Tag Archives: MHSAA

Out of State Transfers Hit Michigan Hard

5 Aug

mhsaa_logoSince the 2013-2014 school year ended, there have been a total of six out-of state transfers who have decided to leave Michigan and continue their basketball careers elsewhere.  An underlying theme throughout many of the player’s decision’s to transfer was the problem of gaining greater exposure opportunities on the national stage.  Other states are more lenient towards allowing their member athletic institution schools to compete on the national level, traveling greater than 300 miles, having 30-40 game seasons, and playing on TV such as ESPN and CBS Sports, which are the basis of many programs across the country.  However, all of which have been banned in Michigan, influencing many of Michigan’s best to finish their high school careers elsewhere.

Billy Thomas, a former 2016 point guard at University of Detroit Jesuit, was the first to announce he was leaving on June 18th, roughly two weeks when classes ended of U of D.  Thomas, by many whom would agree as one of the state’s top shooting guards for the rising junior class, will attend Genesis Academy, a prep school in Lynchburg, Virginia, and reclassify to the class of 2017.

The next out of state transfer hit Michigan the hardest, as the number one player in the class of 2016 according to Rivals.com, Josh Jackson, will not return to Detroit Consortium next season, instead returning to his home state of California, to attend Justin-Siena High School on July 10th.  Jackson, a member of 1Nation 17U and also of National Team USA 17u, received his first collegiate offers in July, coming from Arizona, Michigan State, Auburn, and Kansas.

Only five days later, Flint Southwestern rising senior wing Jaire Grayer stated in an interview with MLive’s Eric Woodyard, he will not return to Flint City to complete his final year of high school eligibility.  Despite after successful AAU stints with The Family and Michigan Mustangs receiving offers from Cleveland State, Oakland, U of D Mercy, Eastern Michigan, Buffalo, Texas-Arlington, and Bowling Green.  According to the interview with MLive, Grayer is considering Sunrise Christian Academy in Kansas, or IMG Academy in Florida.  Grayer is now the second division one caliber kid to leave Southwestern, as prior to last season, Miles Bridges, ranked by many National recruiting sites as a top 20 prospect in 2016, left to attend Huntington Prep in West Virginia.

Less than two weeks later, former Southfield Christian 2015 guard Bakari Evelyn tweeted he will play his senior year at Gilbert Christian in Arizona,  Gilbert Christian is coached by former Detroit Country Day head coach, Kurt Keener, winner of nine state titles for the Yellow Jackets, while producing NBA stars such as Chris Webber and Shane Battier.  Evelyn won three straight Class D state titles with the Eagles, and has a offer from Oakland.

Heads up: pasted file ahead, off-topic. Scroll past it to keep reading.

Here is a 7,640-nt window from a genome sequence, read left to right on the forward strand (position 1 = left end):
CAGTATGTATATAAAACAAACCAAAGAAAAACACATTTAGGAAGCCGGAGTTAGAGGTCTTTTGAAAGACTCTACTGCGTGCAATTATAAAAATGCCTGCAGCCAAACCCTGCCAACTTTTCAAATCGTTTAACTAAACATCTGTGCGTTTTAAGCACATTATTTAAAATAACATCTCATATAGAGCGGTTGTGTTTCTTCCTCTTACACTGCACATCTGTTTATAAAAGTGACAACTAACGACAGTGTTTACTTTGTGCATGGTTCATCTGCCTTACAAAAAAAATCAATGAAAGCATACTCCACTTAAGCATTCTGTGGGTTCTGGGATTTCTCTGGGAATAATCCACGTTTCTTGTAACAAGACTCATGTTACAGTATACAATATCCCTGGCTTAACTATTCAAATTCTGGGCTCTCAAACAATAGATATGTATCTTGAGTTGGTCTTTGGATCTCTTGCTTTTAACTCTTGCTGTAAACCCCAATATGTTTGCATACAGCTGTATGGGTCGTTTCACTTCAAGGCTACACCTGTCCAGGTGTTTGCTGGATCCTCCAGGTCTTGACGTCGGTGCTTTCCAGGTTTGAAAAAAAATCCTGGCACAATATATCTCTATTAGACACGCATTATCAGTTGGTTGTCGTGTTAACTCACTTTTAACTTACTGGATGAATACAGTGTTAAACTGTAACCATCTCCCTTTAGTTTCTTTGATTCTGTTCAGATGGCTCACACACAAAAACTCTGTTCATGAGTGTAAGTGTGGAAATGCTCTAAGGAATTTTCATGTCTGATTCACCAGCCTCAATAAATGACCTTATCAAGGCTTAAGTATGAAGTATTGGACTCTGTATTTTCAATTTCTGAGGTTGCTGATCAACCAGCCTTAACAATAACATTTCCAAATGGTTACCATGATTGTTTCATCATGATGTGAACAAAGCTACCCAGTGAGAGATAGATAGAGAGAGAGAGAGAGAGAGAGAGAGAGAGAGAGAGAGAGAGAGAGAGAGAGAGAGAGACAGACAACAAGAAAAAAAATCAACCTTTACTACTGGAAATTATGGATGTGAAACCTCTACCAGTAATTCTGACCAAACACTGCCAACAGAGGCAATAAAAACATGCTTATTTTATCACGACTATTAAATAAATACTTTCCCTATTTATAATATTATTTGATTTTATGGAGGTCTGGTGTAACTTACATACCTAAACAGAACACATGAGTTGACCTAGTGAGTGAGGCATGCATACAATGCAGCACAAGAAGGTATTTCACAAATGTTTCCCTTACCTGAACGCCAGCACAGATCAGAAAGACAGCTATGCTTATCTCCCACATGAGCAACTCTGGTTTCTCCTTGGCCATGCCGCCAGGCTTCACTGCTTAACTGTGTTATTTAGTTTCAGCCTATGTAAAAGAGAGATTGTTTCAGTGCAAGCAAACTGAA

On July 30th, the most surprising of the six transfers came way from Detroit Cass Tech, when class of 2017 Donnie Tillman announced via his Twitter account, he will attend the prestigious Findlay Prep in Henderson, Nevada next year.  Tillman was just coming off a Summer in which he received three collegiate offers, Cleveland State, Iowa State, and UNLV, and was top 5 prospect for his class in the state.

The last of the six transfers was rising senior Tariiq Jones, who will attend Deon Sander’s Prime Prep Academy in Dallas, Texas.  Jones was a integral member of Mt. Clemens district and regional championships from a year ago.  However, when head coach Jermaine Jackson was fired, and rumors of the school closing all together, it was time for Jones to move on.  Tariiq earned his first offer from Division 1 Fairfield after playing in July for 1Nation.

These student-athletes aren’t the first or the last to follow the out-of state transfer route, but what can Michigan do to prevent the mass exodus from continuing?  It’s good kids want to play against the so-called “top players in the country” on a regular basis in front of the premier college programs in America, thus why AAU and travel basketball is popular the way it is today.  However, high school ball is still important and should be valued just the same as AAU.  Michigan is heading towards a long deemed unavoidable crisis which for years has been brewing but is now just beginning to gain greater and greater attention.  If no action is done by the MHSAA to prevent transferring out of state, the once storied reputation and image of basketball in Michigan will begin to deteriorate into pieces, one transfer at a time.

Changes to Football Playoff Format?

7 Mar

What I like about the current playoff format, is that it allows every team to make the playoffs. Regardless of how bad or weak your conference is in terms of strength of schedule, all that matters at the end of the year is that you have no more than three losses. This current offseason, the MHSAA has come up with a new proposed format regarding the playoffs.

Instead of the current 6 wins and in procedure. Teams will be assigned into 8 divisions similar to that of what we have now, but at the beginning of the season. From then on, say for example a division three team, Orchard Lake St. Marys, defeats a division one team, Cass Tech. OLSM will receive 88 playoff points. And say if Cass Tech goes on to beat another division one team, such as Catholic Central, the Eaglets would continue to get 8 playoff points for every Cass Tech win.

The format is good for those in tough conferences. Such as the CHSL Central Division, where one year the league had three teams competing at Ford Field for state titles. In that league, the one team that always struggles is U of D Jesuit. U of D will now be thankful they are that league because of the amount of strong teams they play every year. On the flip side of the format, it does have some holes. The system has potentially to destruct weaker conference, the Detroit Public School League, where there are really only 4 teams a year that are competitive. They system also has the potentially to make scheduling for non-conference games more difficult, which is a well known commodity for the State of Michigan.